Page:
Click here for a printable PDF of this article.

Benefit for Directors of Small Business Centers and Students to be on Linkedin

October 20th, 2009 | Posted by martinbrossman in Linkedin | Small Business Center Directors - (Comments Off on Benefit for Directors of Small Business Centers and Students to be on Linkedin)

10 reason’s Directors of Small Business Center Directors and Students would benefit by being on Linkedin. – Martin Brossman

LinkedIn is a free resource that lets you build and maintain a global and local network. It is a powerful tool in a world where higher transparency is required for trust. It basically is a tool for solving business task. For the Directors of the Small Business Centers it directly increases the schools web presence while giving an easy way to share information with individuals in small and large industry. For Students and small business owners it has the same value and lets them learn from other professionals in business around the world. LinkedIn allows you to keep in touch with not only what people are doing but who they are connecting with. It is a social medium that is professional and businesslike. If you have not spent time with it and you care about your career and your clients’ trust, it’s time to start allotting some hours to it. Different from Facebook it is all business!

Here are just a few reasons to invest time in LinkedIn.com:

1. More than 50 Million people you can search.
LinkedIn lets you research 50+ million professional people with almost 100% accuracy and gives YOU permission to know the information posted on the profile. For example, if you met someone for the first time and mentioned you saw in their LinkedIn profile that they went to the same school you went to, that would build rapport. If you gained this information from a private paid database, that might make them feel uncomfortable.

2. Free quality consulting advice.
Use the Answers area of LinkedIn to obtain valuable free information as you need it—it’s often comparable to thousands of dollars of consulting advice. One way people are motivated to give you quality answers is because they have a chance of you voting their answer to you as the most useful answer increasing their status as an expert.

3. Establishing yourself as an expert.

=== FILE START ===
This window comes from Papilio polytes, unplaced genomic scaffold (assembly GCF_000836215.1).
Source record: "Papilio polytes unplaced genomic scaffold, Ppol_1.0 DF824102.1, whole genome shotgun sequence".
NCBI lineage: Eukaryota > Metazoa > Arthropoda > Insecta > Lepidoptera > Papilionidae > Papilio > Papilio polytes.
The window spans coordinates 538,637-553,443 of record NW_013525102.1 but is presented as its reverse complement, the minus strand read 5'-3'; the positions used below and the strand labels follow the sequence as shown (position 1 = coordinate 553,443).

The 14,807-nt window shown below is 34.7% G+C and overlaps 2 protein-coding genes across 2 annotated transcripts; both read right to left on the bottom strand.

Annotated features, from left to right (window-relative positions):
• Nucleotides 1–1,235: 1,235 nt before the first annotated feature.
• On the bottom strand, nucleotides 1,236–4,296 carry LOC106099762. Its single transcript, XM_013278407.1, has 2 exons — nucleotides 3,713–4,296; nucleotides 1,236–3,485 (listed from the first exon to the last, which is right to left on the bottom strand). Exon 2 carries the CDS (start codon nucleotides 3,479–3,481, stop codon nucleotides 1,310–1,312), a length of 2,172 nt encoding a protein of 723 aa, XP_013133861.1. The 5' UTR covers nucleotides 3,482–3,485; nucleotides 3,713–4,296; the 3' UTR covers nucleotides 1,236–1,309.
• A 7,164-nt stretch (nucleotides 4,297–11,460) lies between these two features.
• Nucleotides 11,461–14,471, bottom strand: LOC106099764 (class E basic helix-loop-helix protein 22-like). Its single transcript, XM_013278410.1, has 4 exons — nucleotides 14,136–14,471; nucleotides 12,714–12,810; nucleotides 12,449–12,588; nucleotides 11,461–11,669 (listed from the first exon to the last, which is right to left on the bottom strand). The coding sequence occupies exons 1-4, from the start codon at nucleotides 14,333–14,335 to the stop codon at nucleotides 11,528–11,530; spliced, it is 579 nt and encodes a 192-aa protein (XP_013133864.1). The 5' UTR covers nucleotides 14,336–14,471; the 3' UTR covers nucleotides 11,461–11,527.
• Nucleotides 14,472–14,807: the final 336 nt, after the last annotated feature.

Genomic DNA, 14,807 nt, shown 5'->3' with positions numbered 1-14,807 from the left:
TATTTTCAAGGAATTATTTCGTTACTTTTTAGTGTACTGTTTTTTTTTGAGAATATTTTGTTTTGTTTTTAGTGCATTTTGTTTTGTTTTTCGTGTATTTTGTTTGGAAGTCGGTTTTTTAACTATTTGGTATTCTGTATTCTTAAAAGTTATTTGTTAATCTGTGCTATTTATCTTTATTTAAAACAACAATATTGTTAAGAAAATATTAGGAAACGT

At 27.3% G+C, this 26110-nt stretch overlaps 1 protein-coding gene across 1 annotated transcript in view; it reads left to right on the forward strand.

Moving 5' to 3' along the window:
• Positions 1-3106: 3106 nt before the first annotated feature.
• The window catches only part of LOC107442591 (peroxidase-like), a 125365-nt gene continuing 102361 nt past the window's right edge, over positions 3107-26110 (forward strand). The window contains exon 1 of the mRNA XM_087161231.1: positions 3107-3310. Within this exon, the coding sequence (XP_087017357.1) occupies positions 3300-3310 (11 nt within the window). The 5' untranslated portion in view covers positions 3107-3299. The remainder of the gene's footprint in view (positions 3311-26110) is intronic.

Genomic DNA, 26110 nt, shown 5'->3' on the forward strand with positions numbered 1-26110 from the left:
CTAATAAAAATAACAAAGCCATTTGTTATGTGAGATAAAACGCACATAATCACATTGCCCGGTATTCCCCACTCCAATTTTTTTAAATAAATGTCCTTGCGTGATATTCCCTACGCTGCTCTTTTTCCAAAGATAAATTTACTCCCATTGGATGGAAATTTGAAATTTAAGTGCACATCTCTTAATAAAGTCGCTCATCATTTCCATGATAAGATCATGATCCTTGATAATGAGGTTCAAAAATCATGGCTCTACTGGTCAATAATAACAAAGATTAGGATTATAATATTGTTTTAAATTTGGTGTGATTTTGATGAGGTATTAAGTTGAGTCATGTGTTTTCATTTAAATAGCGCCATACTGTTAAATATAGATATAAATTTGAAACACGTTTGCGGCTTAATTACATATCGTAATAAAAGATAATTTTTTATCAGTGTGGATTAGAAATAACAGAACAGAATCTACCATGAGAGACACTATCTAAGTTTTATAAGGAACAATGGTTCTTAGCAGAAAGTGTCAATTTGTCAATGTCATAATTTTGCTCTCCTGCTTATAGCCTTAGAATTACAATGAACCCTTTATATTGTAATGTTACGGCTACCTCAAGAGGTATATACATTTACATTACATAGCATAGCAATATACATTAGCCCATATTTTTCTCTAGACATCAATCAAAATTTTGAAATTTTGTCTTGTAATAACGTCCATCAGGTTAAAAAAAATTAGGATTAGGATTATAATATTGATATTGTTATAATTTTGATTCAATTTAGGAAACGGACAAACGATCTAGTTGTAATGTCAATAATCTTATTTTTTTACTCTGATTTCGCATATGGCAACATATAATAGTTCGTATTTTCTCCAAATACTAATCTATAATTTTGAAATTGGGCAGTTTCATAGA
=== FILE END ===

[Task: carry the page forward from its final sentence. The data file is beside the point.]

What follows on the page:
Receiving authentic recommendations from past or present associates and co-workers which appear in your LinkedIn profile can help position you as an expert. Of course recommendations have to be earned by quality work, generally building over time to enrich your LinkedIn presence, and are often inspired by your giving sincere recommendation to others. At the same time, answering questions offers you a further opportunity to be seen as an expert by responding to questions posed in your field. When your answer reveals your expertise, you have the possibility of being voted “expert answer.”

4. Enhancing your brand and presence on the web.
LinkedIn is a site that builds more credibility than your own website. It is well-indexed by Google. When people see a recommendation given to you on LinkedIn, they can choose to see the full profile of the person that gave the recommendation, giving it more credibility.

5. Direct introductions to a large number of quality people.
Through LinkedIn you can be directly introduced to and have access to people who may not take your call directly. By properly using LinkedIn’s direct introduction system, you can get introduced to people that you are connected to as well as people that your contacts are connected to. You can also learn who your contacts are connected to, and how they are connected. Important note: When you make the reach to contact them, always have a reason in their best interest.

6. Allowing people to prescreen YOU to build faster trust.
With higher demands for greater transparency, LinkedIn offers a credible way for your customers to prescreen you by seeing recommendations without having to bother people. This also applies for people looking for a job. People can see recommendations to you without your having to repeatedly bother your references to pre-screen you.

7. Professional groups that let you connect with a common interest.